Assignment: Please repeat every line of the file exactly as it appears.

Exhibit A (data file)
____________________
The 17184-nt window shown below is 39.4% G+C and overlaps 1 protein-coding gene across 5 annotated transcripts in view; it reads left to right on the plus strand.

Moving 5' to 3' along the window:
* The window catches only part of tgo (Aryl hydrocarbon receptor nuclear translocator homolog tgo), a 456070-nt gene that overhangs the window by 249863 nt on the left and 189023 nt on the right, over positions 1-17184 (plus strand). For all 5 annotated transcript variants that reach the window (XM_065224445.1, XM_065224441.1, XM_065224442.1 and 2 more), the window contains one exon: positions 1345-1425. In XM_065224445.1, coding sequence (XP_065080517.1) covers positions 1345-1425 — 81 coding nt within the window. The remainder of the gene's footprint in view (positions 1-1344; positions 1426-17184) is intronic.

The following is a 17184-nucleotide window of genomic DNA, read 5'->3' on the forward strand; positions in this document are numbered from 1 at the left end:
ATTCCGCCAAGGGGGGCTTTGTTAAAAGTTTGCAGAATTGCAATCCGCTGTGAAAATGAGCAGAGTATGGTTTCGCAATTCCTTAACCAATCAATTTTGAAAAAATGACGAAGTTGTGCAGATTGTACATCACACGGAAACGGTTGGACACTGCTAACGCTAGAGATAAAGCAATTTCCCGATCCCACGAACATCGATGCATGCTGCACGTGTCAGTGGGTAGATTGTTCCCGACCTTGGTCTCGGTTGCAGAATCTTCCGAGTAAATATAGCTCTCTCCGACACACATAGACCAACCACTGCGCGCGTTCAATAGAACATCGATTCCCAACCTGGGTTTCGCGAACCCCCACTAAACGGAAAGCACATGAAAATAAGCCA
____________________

The 17184-nt window shown below is 39.4% G+C and overlaps 1 protein-coding gene across 5 annotated transcripts in view; it reads left to right on the plus strand.

Moving 5' to 3' along the window:
* The window catches only part of tgo (Aryl hydrocarbon receptor nuclear translocator homolog tgo), a 456070-nt gene that overhangs the window by 249863 nt on the left and 189023 nt on the right, over positions 1-17184 (plus strand). For all 5 annotated transcript variants that reach the window (XM_065224445.1, XM_065224441.1, XM_065224442.1 and 2 more), the window contains one exon: positions 1345-1425. In XM_065224445.1, coding sequence (XP_065080517.1) covers positions 1345-1425 — 81 coding nt within the window. The remainder of the gene's footprint in view (positions 1-1344; positions 1426-17184) is intronic.

The following is a 17184-nucleotide window of genomic DNA, read 5'->3' on the forward strand; positions in this document are numbered from 1 at the left end:
ATTCCGCCAAGGGGGGCTTTGTTAAAAGTTTGCAGAATTGCAATCCGCTGTGAAAATGAGCAGAGTATGGTTTCGCAATTCCTTAACCAATCAATTTTGAAAAAATGACGAAGTTGTGCAGATTGTACATCACACGGAAACGGTTGGACACTGCTAACGCTAGAGATAAAGCAATTTCCCGATCCCACGAACATCGATGCATGCTGCACGTGTCAGTGGGTAGATTGTTCCCGACCTTGGTCTCGGTTGCAGAATCTTCCGAGTAAATATAGCTCTCTCCGACACACATAGACCAACCACTGCGCGCGTTCAATAGAACATCGATTCCCAACCTGGGTTTCGCGAACCCCCACTAAACGGAAAGCACATGAAAATAAGCCA